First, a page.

also nerveracking, "causing anxiety or mental stress," 1812, from nerve (n.) + present participle of rack (v.1). Between nerve-racking and nerve-wracking (1867) this is probably the better choice as a figure of speech, but the sense of wrack (v.), though less suitable in the image, is not obviously wrong.
Proto-Indo-European root meaning "move in a straight line," with derivatives meaning "to direct in a straight line," thus "to lead, rule."
It forms all or part of: abrogate; address; adroit; Alaric; alert; anorectic; anorexia; arrogant; arrogate; bishopric; correct; corvee; derecho; derogate; derogatory; Dietrich; direct; dress; eldritch; erect; ergo; Eric; Frederick; Henry; incorrigible; interregnum; interrogate; maharajah; Maratha; prerogative; prorogue; rack (n.1) "frame with bars;" rail (n.1) "horizontal bar passing from one post or support to another;" Raj; rajah; rake (n.1) "toothed tool for drawing or scraping things together;" rake (n.2) "debauchee; idle, dissolute person;" rakish; rank (adj.) "corrupt, loathsome, foul;" real (n.) "small Spanish silver coin;" realm; reck; reckless; reckon; rectangle; rectify; rectilinear; rectitude; recto; recto-; rector; rectum; regal; regent; regicide; regime; regimen; regiment; region; regular; regulate; Regulus; Reich; reign; resurgent; rex; rich; right; Risorgimento; rogation; royal; rule; sord; source; subrogate; subrogation; surge; surrogate; viceroy.
It is the hypothetical source of/evidence for its existence is provided by:
Sanskrit raj- "a king, a leader," rjyati "he stretches himself," riag "torture" (by racking); Avestan razeyeiti "directs," raštva- "directed, arranged, straight;" Persian rahst "right, correct;" Latin regere "to rule, direct, lead, govern," rex (genitive regis) "king," rectus "right, correct;" Greek oregein "to reach, extend;" Old Irish ri, Gaelic righ "a king," Gaulish -rix "a king" (in personal names, such as Vircingetorix), Old Irish rigim "to stretch out;" Gothic reiks "a leader," raihts "straight, right;" Lithuanian raižytis "to stretch oneself;" Old English rice "kingdom," -ric "king," rice "rich, powerful," riht "correct;" Gothic raihts, Old High German recht, Old Swedish reht, Old Norse rettr "correct."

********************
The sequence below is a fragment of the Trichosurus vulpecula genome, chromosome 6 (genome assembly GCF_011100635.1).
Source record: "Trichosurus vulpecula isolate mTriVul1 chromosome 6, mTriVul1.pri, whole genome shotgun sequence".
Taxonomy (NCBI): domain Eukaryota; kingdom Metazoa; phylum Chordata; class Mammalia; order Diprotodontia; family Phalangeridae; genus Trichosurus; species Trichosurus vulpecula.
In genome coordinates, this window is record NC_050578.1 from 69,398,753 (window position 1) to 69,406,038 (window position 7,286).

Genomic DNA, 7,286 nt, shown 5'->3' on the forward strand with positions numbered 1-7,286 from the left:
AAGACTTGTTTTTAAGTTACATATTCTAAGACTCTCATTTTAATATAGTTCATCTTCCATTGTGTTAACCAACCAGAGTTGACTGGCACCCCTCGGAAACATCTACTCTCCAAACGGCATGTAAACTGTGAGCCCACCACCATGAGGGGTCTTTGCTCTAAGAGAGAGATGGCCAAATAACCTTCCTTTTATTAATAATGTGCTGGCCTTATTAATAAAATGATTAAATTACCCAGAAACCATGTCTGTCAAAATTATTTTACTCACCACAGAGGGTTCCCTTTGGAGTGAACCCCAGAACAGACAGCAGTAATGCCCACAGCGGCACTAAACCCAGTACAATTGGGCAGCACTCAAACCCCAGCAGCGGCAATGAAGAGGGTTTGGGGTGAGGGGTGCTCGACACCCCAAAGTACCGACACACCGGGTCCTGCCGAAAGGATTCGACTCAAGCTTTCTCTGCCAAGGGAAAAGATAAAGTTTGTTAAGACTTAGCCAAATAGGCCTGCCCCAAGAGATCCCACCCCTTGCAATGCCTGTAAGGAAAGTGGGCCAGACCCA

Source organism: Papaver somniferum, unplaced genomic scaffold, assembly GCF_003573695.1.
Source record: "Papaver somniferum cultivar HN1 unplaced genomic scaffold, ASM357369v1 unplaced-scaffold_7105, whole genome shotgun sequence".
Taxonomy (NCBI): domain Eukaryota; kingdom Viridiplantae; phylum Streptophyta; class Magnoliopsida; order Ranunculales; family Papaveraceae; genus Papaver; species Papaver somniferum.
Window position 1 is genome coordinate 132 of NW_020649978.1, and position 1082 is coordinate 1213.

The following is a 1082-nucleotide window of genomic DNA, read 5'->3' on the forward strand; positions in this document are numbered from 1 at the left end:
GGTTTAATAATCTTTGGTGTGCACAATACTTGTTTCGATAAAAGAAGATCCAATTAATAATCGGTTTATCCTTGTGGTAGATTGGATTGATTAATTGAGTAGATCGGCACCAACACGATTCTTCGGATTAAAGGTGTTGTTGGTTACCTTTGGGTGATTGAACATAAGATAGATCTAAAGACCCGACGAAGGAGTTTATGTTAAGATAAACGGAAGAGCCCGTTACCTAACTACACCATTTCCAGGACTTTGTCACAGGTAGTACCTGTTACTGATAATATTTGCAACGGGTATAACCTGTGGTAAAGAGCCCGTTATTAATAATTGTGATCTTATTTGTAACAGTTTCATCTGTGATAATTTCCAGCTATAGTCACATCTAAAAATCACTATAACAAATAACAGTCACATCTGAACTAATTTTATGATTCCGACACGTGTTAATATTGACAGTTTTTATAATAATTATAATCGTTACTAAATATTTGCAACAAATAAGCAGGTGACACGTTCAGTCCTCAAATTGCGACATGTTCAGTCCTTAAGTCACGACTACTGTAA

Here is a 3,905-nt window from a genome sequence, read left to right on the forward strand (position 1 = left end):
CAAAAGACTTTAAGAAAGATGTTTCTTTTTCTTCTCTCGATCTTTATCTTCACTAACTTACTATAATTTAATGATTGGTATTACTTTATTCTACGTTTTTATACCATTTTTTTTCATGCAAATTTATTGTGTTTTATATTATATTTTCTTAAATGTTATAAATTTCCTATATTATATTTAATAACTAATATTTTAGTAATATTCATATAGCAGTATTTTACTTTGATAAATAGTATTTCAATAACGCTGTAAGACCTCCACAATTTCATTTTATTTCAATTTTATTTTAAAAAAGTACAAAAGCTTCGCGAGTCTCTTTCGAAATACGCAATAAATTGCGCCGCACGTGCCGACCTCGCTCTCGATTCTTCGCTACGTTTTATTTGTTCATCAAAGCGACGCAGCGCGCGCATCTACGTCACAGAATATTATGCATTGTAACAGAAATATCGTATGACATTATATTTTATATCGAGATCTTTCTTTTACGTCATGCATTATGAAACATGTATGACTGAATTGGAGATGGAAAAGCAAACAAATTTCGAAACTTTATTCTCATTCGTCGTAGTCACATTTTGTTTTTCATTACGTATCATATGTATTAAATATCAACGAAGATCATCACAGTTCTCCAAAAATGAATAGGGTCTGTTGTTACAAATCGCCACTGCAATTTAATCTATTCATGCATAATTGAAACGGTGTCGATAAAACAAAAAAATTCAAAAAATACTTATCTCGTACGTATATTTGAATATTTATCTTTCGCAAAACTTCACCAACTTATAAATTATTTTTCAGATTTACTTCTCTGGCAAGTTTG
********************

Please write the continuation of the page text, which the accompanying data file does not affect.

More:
"loud, disorderly, confusing noise," 1560s, probably imitative. Klein and Century Dictionary compare Gaelic racaid "noise, disturbance," but OED says this "is no doubt from Eng."
Meaning "dishonest activity" (1785) is perhaps an extended sense, from the notion of "something going on" or "noise or disturbance made to distract a pick-pocket's victim." Or it might be from racquet, via the notion of "a game," or from or reinforced by rack-rent "extortionate rent." There also was a verb racket "carry on eager or energetic action" (1753), and the gangster sense might be via the notion of "exciting and unusual." Weakened sense of "way of life, one's line of business" is by 1891.
"box or trough in a stable or cow-shed from which horses and cattle eat food other than hay" (which generally is placed in a rack above the manger), early 14c., maunger, from Old French mangeoire "crib, manger," from mangier "to eat" (Modern French manger) "to eat," from Late Latin manducare "to chew, eat," from manducus "glutton," from Latin mandere "to chew" (see mandible). With Old French -oire, common suffix for implements and receptacles. In Middle English, to have at rack and manger was an image for "keep (a mistress, followers, etc.), supply with life's necessities."
1680s, "large box of wood, slats, etc., used for packing and transporting," earlier "hurdle, grillwork" (late 14c.), from Latin cratis "wickerwork, lattice, kitchen-rack," or from Dutch krat "basket;" both perhaps from a common PIE root *kert- "to turn, entwine" (see hurdle (n.)).
"to torture, torment, inflict very severe pain on," as if by crucifying, 1560s, from Latin excruciatus, past participle of excruciare "to torture, torment, rack, plague;" figuratively "to afflict, harass, vex, torment," from ex "out, out from; thoroughly" (see ex-) + cruciare "cause pain or anguish to," literally "crucify," from crux (genitive crucis) "a cross" (see crux).
"small wheel with teeth to gear with a larger one" (as in rack and pinion), 1650s, from French pignon "pinion" (16c.), literally "a gable," from Old French pignon "pointed gable, summit," from Vulgar Latin *pinnionem, augmentative of Latin pinna "battlement, pinnacle" (see pin (n.)). Pinoun as "a gable" was borrowed from Old French in Middle English (late 13c.).